There’s one thing you should know about me: I’m the third child in a family of four boys. All boys, my friends. Good times were had.
There’s another thing you should know about me: I have ADHD. And unless you have it, you don’t fully get what it’s like to have it. Living with ADHD is an EXPERIENCE.
But you know what makes that experience more entertaining? Living with three brothers who also have ADHD.
Let me tell you a story.
Once upon a time, on a crisp fall day, little seven year old Joseph decided to go on a bike ride. This was a pretty common thing for little seven year old Joseph, and from what I understand, for most kids as well.
But if you remember correctly, things didn’t always go very smoothly for me at that age.
The street I grew up on had a big hill on one end that curved. I say “had” as if the street has since straightened and flattened itself out. It has not, I know this, because I still drive on it when I go visit my parents.
But as a child, that hill was MASSIVE, and there was nothing in the world more thrilling than speeding down that hill on a bike at full speed, heading straight into an intersection that you were only a little bit sure nobody was driving up to at that moment.
You add in the fact that it was a slope AND a curve and not only are math teachers now getting excited, but it was an added seven year old adrenaline boost.
I truly lived life on the wild side.
On this particular fall day, just like every other time I decided to go flying down this hill, I hadn’t really thought much about what would happen if something went wrong. Hey, it was more fun not to think about that. And what could possibly go wrong?
Well, I could hit a patch of dry leaves. That’s what.
The crash wasn’t awful. It was just a little kid hitting leaves while flying down a hill that curves and completely wiping out. There was nothing really dramatic about it. Mainly just skinned knees.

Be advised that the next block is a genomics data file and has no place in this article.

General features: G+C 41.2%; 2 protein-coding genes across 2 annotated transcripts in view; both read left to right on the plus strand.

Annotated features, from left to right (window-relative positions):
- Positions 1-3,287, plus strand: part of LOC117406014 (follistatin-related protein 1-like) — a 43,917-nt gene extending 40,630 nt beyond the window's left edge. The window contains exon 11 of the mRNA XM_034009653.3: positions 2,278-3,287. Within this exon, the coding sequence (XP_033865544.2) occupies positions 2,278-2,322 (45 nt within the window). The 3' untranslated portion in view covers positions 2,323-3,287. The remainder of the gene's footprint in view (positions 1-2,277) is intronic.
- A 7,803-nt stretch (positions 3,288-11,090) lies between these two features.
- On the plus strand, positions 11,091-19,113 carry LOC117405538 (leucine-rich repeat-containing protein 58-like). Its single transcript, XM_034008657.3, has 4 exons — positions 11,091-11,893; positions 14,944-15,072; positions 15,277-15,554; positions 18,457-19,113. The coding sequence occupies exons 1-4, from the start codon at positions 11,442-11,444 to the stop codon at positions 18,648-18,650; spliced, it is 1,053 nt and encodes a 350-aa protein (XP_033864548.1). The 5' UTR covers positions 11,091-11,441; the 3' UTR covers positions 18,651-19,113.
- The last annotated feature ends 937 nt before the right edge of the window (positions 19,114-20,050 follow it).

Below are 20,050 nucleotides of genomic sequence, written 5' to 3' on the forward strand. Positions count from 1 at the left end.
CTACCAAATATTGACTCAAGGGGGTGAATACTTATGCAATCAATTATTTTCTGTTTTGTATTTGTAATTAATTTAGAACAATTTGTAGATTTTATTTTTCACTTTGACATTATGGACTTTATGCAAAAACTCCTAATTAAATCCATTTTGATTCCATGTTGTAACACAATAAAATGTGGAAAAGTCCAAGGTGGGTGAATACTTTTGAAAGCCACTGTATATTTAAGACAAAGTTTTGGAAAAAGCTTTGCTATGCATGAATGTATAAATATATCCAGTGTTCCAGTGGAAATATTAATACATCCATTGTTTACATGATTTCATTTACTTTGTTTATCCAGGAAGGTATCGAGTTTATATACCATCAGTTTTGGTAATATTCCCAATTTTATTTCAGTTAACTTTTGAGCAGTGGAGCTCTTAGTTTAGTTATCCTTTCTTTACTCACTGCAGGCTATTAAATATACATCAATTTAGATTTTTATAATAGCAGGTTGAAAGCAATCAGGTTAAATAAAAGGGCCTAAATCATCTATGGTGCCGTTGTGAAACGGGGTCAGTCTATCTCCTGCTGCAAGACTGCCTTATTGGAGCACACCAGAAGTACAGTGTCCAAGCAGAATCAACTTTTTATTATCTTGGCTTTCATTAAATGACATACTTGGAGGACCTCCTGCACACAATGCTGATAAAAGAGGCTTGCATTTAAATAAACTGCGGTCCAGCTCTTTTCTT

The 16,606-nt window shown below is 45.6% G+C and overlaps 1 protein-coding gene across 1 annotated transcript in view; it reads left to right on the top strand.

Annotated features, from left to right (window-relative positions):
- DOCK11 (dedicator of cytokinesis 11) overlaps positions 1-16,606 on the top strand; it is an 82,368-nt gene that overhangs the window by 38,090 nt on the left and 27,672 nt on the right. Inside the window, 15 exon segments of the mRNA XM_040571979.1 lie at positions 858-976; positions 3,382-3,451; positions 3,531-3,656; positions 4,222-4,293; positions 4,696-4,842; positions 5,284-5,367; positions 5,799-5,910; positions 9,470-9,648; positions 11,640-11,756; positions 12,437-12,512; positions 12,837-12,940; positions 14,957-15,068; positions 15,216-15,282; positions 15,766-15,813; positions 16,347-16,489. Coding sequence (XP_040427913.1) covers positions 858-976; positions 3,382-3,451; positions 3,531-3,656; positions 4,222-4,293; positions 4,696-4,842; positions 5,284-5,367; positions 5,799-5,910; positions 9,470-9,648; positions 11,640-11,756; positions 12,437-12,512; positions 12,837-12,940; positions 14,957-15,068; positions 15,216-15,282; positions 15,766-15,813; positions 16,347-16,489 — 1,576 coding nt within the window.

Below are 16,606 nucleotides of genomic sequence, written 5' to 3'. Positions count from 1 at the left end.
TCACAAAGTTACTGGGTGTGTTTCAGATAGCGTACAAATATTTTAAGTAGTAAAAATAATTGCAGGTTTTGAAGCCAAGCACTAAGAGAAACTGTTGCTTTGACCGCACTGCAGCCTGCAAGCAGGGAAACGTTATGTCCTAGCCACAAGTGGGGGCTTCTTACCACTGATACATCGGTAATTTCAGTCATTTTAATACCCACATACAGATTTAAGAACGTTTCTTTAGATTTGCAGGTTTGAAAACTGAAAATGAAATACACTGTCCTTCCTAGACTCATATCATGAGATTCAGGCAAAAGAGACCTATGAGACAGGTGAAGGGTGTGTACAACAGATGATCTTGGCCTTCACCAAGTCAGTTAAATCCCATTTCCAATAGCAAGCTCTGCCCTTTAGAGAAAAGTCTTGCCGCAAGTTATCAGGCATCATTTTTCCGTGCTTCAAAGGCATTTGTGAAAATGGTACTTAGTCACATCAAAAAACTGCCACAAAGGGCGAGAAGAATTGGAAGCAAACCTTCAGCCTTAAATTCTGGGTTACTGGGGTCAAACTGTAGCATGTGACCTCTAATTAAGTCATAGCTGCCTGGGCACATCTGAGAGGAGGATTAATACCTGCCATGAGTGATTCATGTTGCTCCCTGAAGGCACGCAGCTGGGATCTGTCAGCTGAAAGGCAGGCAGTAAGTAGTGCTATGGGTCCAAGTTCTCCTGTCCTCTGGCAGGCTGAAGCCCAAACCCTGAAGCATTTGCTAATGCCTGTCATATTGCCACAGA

But for a seven year old, skinned knees mean THE END OF THE WORLD.
Thankfully, as I gathered my bike and started hobbling up the hill, I spotted Adam, my 3 year old younger brother, standing in our front yard.
Here is a picture that perfectly captures mine and Adam’s relationship as children:
Now, I know you may have questions about why a three year old was outside unattended, but you don’t know Adam. It’s not that my parents weren’t paying attention. Adam just wandered around. Still does. He never gets hurt. He never gets lost. He just disappears. It happens. So him only being in the front yard, playing with toys, and not in the top of a bedroom closet for some reason? It’s a victory.
I yelled at Adam, “ADAM! GO GET MOM! I AM INJURED, AND THE WORLD IS COLLAPSING AROUND ME”
Adam clearly understood the gravity of the situation and sprung into action, running as fast as his tiny legs could carry him.
I don’t really know what I expected my mom to do here. Looking back, it’s clear she wouldn’t call an ambulance. I guess I just really wanted curbside delivery on my hydrogen peroxide.
But she never came out of the house. I continued my crippled journey unassisted, slowly moving towards the front door on my leg that I just knew would have to be amputated. After all, I skinned my knee, people.
Finally, after what seemed like an hour of dragging myself across the burning asphalt (which was really about three minutes of limping which really only took that long because I had to walk my bike with me), I got to the door and went inside.
I was greeted by nobody. My mother was right inside the house, as she had been watching Adam from out of the window. She looked at me and (keep in mind she raised two other boys before me) and very warmly comforted me with “So, what’s wrong with YOU?”
Okay, she might not have said it QUITE like that.
But I was dumbfounded. How could she not know? I trust Adam to deliver this message. He KNEW the importance of it! He saw the blood! He saw the agony! How? What happened to Adam?
“What? Did Adam not tell you? Where is he? Did he make it home safely?” I asked, worried that somehow the ten foot journey from the front yard to the door had gone horribly wrong for Adam.
“Um….yeah. He’s right there.”
Adam was just fine, standing in the living room in front of the television. It was on when he walked in the house, and he had gotten distracted by it.
So, my friends, when you try to trust an important task to a kid with ADHD, this is what happens.